• Keep warm
    • Body temperature plays an important role in maintain circadian rhythms. Have you ever noticed you feel more tired on really hot days? Before your nap try having a hot cup of tea or make sure you’re prepared with warm clothes and blankets.
  • Stretch
    • Stress causes muscle tension, making it harder to lie down and relax. Try doing a couple minutes of stretching before you are about to nap. You could even combine this stretching with the deep breathing -aka yoga– for added relaxation.
  • Unplug
    • This is an obvious one, try to prevent any type of distractions while taking your short nap. Put your phone on silent.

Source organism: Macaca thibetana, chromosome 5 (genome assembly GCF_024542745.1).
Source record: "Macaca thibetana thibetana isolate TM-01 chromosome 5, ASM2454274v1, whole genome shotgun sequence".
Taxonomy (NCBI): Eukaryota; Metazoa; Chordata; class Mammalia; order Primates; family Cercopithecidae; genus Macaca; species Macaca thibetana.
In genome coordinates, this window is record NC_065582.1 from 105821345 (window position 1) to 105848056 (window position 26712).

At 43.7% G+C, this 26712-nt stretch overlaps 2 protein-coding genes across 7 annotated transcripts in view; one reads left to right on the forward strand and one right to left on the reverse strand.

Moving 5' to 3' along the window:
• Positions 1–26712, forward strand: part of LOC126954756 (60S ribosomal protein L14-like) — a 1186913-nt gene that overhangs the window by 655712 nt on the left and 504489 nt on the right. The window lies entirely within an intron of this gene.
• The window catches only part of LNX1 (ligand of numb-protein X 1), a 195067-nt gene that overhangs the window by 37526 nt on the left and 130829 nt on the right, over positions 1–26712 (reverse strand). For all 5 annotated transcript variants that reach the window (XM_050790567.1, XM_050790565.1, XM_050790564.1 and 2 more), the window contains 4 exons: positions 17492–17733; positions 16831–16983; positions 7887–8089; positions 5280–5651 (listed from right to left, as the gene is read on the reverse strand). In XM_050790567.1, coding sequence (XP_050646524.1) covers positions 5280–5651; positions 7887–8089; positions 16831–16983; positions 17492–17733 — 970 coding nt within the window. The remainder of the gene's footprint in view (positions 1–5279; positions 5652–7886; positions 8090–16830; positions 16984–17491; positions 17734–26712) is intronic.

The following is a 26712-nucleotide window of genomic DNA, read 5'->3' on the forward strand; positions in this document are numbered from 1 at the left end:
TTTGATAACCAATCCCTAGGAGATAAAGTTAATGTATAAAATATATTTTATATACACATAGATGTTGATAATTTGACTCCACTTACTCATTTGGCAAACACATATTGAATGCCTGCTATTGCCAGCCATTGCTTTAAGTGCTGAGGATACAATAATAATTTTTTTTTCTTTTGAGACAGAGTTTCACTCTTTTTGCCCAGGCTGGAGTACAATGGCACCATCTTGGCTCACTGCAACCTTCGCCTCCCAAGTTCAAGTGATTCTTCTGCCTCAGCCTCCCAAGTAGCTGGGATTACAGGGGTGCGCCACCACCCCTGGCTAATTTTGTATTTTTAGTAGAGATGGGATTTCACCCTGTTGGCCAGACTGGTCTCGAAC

vi) Tip 3: Don’t have nap pods or nap rooms?

For a lot of people finding a place to nap is most of the battle. So where can you find an isolated spot to help you sleep?

  • Your office
    • This is the most obvious solution but not everyone has an office. If you do, then close your door, limit the amount of light and take a snooze.
  • Conference room (for smaller teams or shared offices)
    • This is a great option to catch some z’s but make sure you reserve the room to prevent interruptions.
  • Parked car
    • If you commute to work, take a quick 15 minute nap in your car.
  • Game room (for smaller teams or shared offices)
    • If you have some kind of break room, set designated times in the afternoon devoted to napping.

Now that we’ve gone through most of the work day, let’s look at one of the most important things for our free time (after work).